Gov. Gretchen Whitmer signed an executive order suspending K-12 in-classroom education for the remainder of the school year.
The new order comes after a continued rise in Michigan COVID-19 cases and Whitmer’s request Wednesday to extend the state of emergency and disaster by 70 days from the date of the resolution.
Each district will be responsible for developing an alternative learning plan for students to continue their education during this time. The plans will be locally driven and personalized by district to reflect the best interests of the kids in their communities.
"Districts must make sure that their plans are appropriate and accessible for families in their schools," Whitmer said. "If the plan relies on some online instruction, the district should ensure every student has access to an appropriate device with an ability to connect to the internet."
“The biggest challenge is that with the disparate educational system that we’ve had in Michigan, that there are very different challenges across our state and it’s not just flipping a switch and saying everyone can go online because broadly it’s just not available in the areas,” Whitmer said. “Not every child has access to a device. Not every school district has the ability to devise and instruct an online course that meets the needs of the kids.”
Whitmer said students and their families will not be punished if they are unable to participate in a school's alternate learning plan. Her goal is to ensure all districts have a plan so that graduating seniors graduate on time.
All educators, secretaries, para-professionals, custodial and cafeteria workers will be paid for the remainder of the school year.
“I know that there is a lot of anxiety about how we’re going to move forward and meet the needs of our kids," Whitmer said. "I feel it too … but this is the best thing we can do for the health of our children, for the tens of thousands of educators in Michigan who work in our schools. This will ensure more kids and educators will return to school happy and healthy at the start of next school year. It will protect more families from the spread of COVID-19, and it will help us return to life sooner."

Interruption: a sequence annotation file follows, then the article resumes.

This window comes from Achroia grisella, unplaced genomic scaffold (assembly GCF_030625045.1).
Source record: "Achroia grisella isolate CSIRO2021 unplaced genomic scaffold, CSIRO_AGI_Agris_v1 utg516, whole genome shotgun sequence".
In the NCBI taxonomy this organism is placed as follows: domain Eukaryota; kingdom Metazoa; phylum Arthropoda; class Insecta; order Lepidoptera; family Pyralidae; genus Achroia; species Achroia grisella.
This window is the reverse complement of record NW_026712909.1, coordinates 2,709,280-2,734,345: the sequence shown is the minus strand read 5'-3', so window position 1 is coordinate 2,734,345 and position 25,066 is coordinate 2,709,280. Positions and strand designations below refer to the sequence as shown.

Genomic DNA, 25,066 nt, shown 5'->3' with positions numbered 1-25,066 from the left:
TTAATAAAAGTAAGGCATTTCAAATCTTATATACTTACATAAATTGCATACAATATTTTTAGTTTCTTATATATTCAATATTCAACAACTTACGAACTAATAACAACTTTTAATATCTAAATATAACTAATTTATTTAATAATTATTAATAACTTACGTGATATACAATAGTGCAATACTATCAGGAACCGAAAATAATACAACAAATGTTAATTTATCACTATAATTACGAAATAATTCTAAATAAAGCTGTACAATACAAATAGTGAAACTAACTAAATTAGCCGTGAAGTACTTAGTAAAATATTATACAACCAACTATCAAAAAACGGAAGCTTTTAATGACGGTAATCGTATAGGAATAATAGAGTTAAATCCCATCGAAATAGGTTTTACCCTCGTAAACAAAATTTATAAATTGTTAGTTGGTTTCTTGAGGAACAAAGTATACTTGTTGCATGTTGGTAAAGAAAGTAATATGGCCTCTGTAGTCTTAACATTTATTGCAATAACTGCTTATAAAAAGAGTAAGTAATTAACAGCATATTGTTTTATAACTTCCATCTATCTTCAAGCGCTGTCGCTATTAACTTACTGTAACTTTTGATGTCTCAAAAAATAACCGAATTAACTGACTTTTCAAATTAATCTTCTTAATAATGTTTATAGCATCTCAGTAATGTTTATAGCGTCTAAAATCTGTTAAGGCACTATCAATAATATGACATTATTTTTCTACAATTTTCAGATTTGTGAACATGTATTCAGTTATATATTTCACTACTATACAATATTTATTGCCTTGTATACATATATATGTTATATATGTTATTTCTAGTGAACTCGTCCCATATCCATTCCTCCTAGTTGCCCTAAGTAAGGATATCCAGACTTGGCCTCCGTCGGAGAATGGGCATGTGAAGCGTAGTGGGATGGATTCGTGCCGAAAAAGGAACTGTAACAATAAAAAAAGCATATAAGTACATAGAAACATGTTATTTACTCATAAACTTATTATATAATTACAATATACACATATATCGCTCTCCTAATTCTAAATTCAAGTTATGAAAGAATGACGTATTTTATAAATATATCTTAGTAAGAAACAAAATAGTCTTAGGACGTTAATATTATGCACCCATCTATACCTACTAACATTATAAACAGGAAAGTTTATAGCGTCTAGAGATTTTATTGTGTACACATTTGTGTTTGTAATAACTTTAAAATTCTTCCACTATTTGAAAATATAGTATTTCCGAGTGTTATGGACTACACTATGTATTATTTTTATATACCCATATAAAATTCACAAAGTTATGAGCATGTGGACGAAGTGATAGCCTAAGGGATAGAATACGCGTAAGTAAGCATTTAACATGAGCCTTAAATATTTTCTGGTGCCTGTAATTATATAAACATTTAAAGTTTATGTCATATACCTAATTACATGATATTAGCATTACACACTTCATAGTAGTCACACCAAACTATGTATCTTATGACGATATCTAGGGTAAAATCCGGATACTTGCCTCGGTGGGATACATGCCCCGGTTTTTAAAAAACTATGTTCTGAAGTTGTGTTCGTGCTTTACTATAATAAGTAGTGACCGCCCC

This decision was made based in communication with Chief Medical Executive and Chief Deputy Director for Health Dr. Joneigh Khaldun, as COVID-19 continues to spread across the country.
Before signing the order, Whitmer said they needed to make sure they had a plan that took into account the 1.5 million children in Michigan schools, 56 ISDs across the state and over 900 school districts with individualized assets and challenges. This is the first step in moving forward to create district-specific plans to meet the needs of each student which they serve, Whitmer said.
“Gov. Whitmer has put in place sweeping changes to allow for waivers that will ensure quality instruction takes place through a variety of methods," many Michigan education associations said in a joint statement following the order. "Educators across the state have already begun working to identify best practices and pool resources so that no one will have to figure this out alone."
Whitmer said there may be a very real possibility there is a lag between when parents return to work and students return to schools, but at this point, decisions being made are centered around what is in the best interest for students and school employees.
Moving forward, Whitmer said they recognize the large number of students with special needs across Michigan and want districts to support all Individualized Education Programs, or IEPs, to the full extent they are able.
“We recognize that there are unique challenges and situations where you can’t have person-to-person contact and that that is something that is an issue,” Whitmer said.
If a student requires occupational therapy services, additional sessions may be needed after the state of emergency ends. These services will not be canceled, though they may need to be delayed.
Teachers across the state have already stepped up to find creative ways to continue reaching their students, Whitmer said.
“I know this will be tough and it will require creativity, and hard-work and problem solving, but my time in public service, I’ve met educators across our state who I know are eager to rise to this challenge,” Whitmer said.
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